As Renault prepares for next weekend's Belgian Grand Prix, chief technical officer Bob Bell offered a reminder of the challenges which await the French squad at Spa.
With over 65% of the 7km track spent flat-out, the Belgian venue is the hardest of the year for teams' power units. But it's also one of the most demanding on the engine's energy recovery MGU-K system as each of the track's braking points comes after a long burst of power, so the energy dissipated through the brake sis enormous.
"Spa is the longest track of the year at 7km and very fast with a good mix of high and medium speed corners, sweeping sections and some low speed corners in the mix," explained Bell.
"There’s also elevation changes and you always have unpredictable weather too! It will be difficult for us, but the work we have done in the last races should stand us in good stead.
"We’ve got a better handle on car balance and I think we should be able to keep our current level of performance."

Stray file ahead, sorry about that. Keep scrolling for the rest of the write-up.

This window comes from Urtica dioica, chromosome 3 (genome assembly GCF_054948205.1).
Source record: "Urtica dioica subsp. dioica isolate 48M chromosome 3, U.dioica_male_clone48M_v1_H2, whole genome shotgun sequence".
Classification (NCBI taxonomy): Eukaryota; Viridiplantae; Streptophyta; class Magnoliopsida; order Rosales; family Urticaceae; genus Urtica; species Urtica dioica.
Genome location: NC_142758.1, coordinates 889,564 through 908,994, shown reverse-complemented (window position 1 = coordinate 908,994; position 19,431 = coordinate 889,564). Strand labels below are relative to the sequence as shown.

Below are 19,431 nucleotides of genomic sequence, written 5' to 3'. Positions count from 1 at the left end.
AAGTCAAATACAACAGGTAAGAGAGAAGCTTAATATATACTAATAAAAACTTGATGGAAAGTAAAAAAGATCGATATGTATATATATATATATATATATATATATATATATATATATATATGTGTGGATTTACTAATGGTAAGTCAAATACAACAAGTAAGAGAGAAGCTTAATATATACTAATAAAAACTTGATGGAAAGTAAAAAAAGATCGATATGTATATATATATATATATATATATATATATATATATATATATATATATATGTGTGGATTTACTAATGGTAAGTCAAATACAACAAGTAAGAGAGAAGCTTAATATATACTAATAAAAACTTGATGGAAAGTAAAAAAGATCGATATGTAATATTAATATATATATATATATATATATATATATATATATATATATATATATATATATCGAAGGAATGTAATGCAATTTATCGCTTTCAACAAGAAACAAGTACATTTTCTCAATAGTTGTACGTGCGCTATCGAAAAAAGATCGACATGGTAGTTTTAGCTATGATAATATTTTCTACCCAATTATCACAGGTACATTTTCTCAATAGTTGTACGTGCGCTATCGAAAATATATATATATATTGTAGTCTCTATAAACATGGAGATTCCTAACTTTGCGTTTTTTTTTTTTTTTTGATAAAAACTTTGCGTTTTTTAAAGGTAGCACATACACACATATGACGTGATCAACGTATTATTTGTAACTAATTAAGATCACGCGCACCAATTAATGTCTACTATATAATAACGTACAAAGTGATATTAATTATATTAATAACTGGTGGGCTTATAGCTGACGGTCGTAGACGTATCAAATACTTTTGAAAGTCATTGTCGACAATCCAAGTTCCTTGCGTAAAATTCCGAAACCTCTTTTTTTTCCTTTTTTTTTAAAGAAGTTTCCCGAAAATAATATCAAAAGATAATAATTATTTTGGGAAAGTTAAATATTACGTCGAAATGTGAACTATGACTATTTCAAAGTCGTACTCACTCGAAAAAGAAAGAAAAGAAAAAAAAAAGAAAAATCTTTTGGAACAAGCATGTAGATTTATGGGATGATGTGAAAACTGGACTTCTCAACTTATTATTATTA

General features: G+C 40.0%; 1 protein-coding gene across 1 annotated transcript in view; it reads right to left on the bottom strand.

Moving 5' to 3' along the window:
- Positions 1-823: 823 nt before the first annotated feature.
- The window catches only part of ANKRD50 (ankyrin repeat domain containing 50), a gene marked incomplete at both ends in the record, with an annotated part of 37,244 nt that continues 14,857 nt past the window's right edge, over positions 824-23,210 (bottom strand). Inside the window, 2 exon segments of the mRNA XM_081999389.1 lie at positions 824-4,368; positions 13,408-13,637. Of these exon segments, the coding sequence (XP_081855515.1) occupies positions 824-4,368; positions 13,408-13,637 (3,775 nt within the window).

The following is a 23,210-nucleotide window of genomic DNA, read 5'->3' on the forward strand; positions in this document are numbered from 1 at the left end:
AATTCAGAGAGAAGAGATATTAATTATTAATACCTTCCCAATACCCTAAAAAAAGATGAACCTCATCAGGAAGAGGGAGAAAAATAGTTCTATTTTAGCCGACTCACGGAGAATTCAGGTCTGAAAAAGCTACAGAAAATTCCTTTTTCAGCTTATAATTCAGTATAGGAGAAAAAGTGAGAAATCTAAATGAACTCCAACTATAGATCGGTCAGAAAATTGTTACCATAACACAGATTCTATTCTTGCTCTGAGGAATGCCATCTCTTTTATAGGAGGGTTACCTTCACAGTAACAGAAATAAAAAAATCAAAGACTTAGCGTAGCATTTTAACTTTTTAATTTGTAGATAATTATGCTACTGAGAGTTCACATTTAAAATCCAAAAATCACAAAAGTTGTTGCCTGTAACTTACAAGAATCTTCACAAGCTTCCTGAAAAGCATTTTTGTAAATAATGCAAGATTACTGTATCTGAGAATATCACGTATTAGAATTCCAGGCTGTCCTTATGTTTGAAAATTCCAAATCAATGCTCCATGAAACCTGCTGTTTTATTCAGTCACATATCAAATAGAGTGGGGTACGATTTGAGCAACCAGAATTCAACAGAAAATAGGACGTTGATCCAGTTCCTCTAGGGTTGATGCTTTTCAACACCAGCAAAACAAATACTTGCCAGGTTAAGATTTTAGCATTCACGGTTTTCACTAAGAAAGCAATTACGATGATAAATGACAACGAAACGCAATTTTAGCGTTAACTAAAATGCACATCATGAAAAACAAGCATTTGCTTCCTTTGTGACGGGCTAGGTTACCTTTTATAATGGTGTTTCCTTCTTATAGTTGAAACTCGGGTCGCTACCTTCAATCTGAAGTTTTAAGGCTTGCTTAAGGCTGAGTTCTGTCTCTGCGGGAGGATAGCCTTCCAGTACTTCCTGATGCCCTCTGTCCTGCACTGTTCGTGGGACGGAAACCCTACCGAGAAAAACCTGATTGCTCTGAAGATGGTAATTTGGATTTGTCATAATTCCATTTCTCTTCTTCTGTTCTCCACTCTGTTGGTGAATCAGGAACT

Renault won't be introducing any updates in Belgium but Bell hopes the team, which has scored just 6 points so far (a result of Kevin Magnussen's 7th place finish in Russia) will be able to capitalize on its recent progress.
"We’ve not got a major upgrade, but we should see the progress made in the last two races transfer forward to Spa. We fought with Haas and Toro Rosso and I think we are capable of getting on their tails again.
"There will be some developments coming through that were scheduled to come on stream in the second part of the year so even though our focus will primarily be on 2017 after the shutdown, we should still be able to improve upon our current level of form.
Bell readily acknowledged Renault's relative under-performance, but also underlined the team's current need to focus on the next race while ramping up its efforts for next season.
"Clearly we are not as competitive as we would have liked, but in some respects we are not surprised at this form.
"All teams are finding it hard to unlock real performance gains, partly due to the current stability in regulations that makes it tricky to find the final parts of the puzzle.
"It’s also partly due to a concerted effort on 2017, which will see big regulation changes. It’s not just hard for us, but for everyone on the grid.
"That said, we have been very good at finding our strong points and exploiting them, and since Hungary we have seen some genuine progress."